Introduction to the Yellow Nineties

In April 1894 a young bookseller’s clerk, John Lewis May, assisted the manager of The Bodley Head in arranging the shop window. As he later recalled: “I filled the window of the little shop in Vigo Street—the original Bodley Head—with Yellow Books, and nothing but Yellow Books, creating such a mighty glow of yellow at the far end of Vigo Street that one might have been forgiven for imagining for a moment that some awful portent had happened, and that the sun had risen in the West” (74). The “mighty glow of yellow” emanating from this unnatural dawn continued long past the launch of the avant-garde magazine of art and literature, and indeed long past its final issue three years later in April 1897. In 1913, Holbrook Jackson, describing the impact of The Yellow Book, explained: “It was newness in excelsis: novelty naked and unashamed. People were puzzled and shocked and delighted, and yellow became the colour of the hour, the symbol of the time-spirit. It was associated with all that was bizarre and queer in art and life, with all that was outrageously modern” (46). A more recent commentator on the 1890s, Simon Houfe, echoes Jackson’s judgment, declaring that The Yellow Book and the 1890s are synonymous, the periodical functioning as “both a microcosm of the fin de siècle and an important trend-setter” (83).

An avant-garde magazine innovative in both form and content, The Yellow Book was the defining document of the decade it coloured as “the yellow nineties” (Jackson 32), and remains central to the study of fin-de-siècle art, literature, and society. The Yellow Nineties Online places The Yellow Book in the context of related fin-de-siècle aesthetic periodicals and the transatlantic reviewing mechanisms they generated. The site gives immediate open access to historical documents, while preserving, in a regularly updated virtual form, periodicals in danger of disintegration due to their crumbling, pulp-based and chemical-bleached paper. Most importantly, The Yellow Nineties Online opens the pages of The Yellow Book and related periodicals to new forms of reading and analysis by bringing the visualization technologies of our digital age to bear on the material objects of fin-de-siècle print culture.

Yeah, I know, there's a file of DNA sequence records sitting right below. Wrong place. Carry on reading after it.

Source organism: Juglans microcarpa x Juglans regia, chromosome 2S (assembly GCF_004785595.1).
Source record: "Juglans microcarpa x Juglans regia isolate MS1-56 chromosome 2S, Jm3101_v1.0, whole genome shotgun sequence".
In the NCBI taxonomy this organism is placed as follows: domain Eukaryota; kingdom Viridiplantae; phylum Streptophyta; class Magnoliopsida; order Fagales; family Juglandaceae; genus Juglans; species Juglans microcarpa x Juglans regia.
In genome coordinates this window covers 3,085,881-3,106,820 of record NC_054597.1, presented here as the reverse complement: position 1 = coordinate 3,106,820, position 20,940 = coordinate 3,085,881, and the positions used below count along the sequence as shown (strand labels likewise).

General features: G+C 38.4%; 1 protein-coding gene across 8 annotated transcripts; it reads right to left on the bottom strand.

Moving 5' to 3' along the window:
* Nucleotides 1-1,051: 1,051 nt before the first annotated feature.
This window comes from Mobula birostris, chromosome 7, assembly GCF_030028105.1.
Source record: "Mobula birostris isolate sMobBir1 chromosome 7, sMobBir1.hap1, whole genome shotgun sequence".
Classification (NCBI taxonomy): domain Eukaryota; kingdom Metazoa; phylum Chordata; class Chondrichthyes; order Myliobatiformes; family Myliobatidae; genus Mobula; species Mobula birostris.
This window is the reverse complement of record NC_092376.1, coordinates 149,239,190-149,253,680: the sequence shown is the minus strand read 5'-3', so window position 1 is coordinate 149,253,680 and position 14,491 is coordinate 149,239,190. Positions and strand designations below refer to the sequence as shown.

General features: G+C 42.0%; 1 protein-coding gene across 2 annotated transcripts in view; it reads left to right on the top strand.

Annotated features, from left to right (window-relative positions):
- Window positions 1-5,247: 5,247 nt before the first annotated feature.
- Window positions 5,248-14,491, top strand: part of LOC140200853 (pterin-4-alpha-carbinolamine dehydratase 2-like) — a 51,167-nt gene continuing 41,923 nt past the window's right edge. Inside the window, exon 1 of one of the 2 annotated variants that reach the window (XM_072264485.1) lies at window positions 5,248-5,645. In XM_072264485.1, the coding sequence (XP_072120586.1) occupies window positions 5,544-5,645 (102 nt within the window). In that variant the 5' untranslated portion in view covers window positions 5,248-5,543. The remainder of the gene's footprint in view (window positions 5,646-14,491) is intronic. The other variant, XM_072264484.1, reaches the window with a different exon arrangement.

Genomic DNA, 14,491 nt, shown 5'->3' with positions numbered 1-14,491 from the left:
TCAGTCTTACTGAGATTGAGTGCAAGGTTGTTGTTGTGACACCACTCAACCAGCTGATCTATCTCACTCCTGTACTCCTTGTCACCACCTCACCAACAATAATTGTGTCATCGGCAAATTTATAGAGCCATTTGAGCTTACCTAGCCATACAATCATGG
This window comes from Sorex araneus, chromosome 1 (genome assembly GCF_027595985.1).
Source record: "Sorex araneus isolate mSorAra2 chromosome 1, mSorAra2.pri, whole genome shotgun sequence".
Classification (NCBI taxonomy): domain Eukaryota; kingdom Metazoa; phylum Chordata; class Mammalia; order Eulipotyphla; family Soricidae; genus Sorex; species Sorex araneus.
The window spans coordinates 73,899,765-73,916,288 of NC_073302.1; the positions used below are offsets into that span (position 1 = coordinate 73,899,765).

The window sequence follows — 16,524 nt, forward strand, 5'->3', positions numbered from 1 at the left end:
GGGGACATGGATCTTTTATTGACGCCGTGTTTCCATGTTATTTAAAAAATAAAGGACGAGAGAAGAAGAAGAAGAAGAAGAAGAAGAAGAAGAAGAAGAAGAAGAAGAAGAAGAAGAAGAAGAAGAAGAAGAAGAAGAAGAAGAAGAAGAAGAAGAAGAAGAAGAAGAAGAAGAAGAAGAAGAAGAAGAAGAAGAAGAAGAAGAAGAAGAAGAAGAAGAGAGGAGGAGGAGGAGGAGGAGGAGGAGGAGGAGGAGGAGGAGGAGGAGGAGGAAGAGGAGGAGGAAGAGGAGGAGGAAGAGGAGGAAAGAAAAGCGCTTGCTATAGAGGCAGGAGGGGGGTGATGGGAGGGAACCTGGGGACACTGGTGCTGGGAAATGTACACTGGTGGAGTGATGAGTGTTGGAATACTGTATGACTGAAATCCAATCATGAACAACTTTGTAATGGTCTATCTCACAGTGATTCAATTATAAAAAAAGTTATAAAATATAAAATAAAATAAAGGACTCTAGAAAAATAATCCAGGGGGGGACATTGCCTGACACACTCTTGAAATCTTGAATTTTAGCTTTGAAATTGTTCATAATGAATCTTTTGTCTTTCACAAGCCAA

From the turn of the twentieth century to the present day, it has been almost impossible to write about the period’s major figures, art, print technology, design innovations, or gender politics, without reference to The Yellow Book . Even studies of Oscar Wilde, who never published in The Yellow Book, inevitably discuss the writer in relation to its editorial practices and public reception. To date, other than useful content overviews, studies of The Yellow Book have generally focused on a key figure such as art editor Aubrey Beardsley , or on a single topical issue such as women’s writing or decadence. Much existing scholarship, however, recycles the same (sometimes erroneous) anecdotes about the magazine and refers to a limited handful of images and texts, usually taken from the first four volumes of The Yellow Book produced during Beardsley’s art editorship. While scholars such as Linda K. Hughes and Margaret Stetz have made concerted efforts to expand the scholarly community's awareness of later volumes and less famous contributors, issues of access to the periodical itself and the lack of a cohesive centre for aggregating scholarly commentary on The Yellow Book have curtailed efforts to engage fully with the complex interweavings of the people, texts, and technologies that define the yellow nineties.

The end of the nineteenth century and early years of the twentieth century have often been conceptualized as a period of transition between the Victorians and the moderns. Redefining persons and practices as “new”—New Women, New Journalism, new literature, neo-paganism, art nouveau—was the purview of print culture, and “print is, of course,” as Laurel Brake observes, “ always in transition” (xiv). One of Brake’s most influential insights is that serial and book publication were interdependent in the second half of the nineteenth century. Tellingly, the example she cites to support her claim is The Yellow Book, a magazine whose quarterly issues appeared in the form of a bound book and whose serial production was designed to promote The Bodley Head and its coterie of writers and book artists.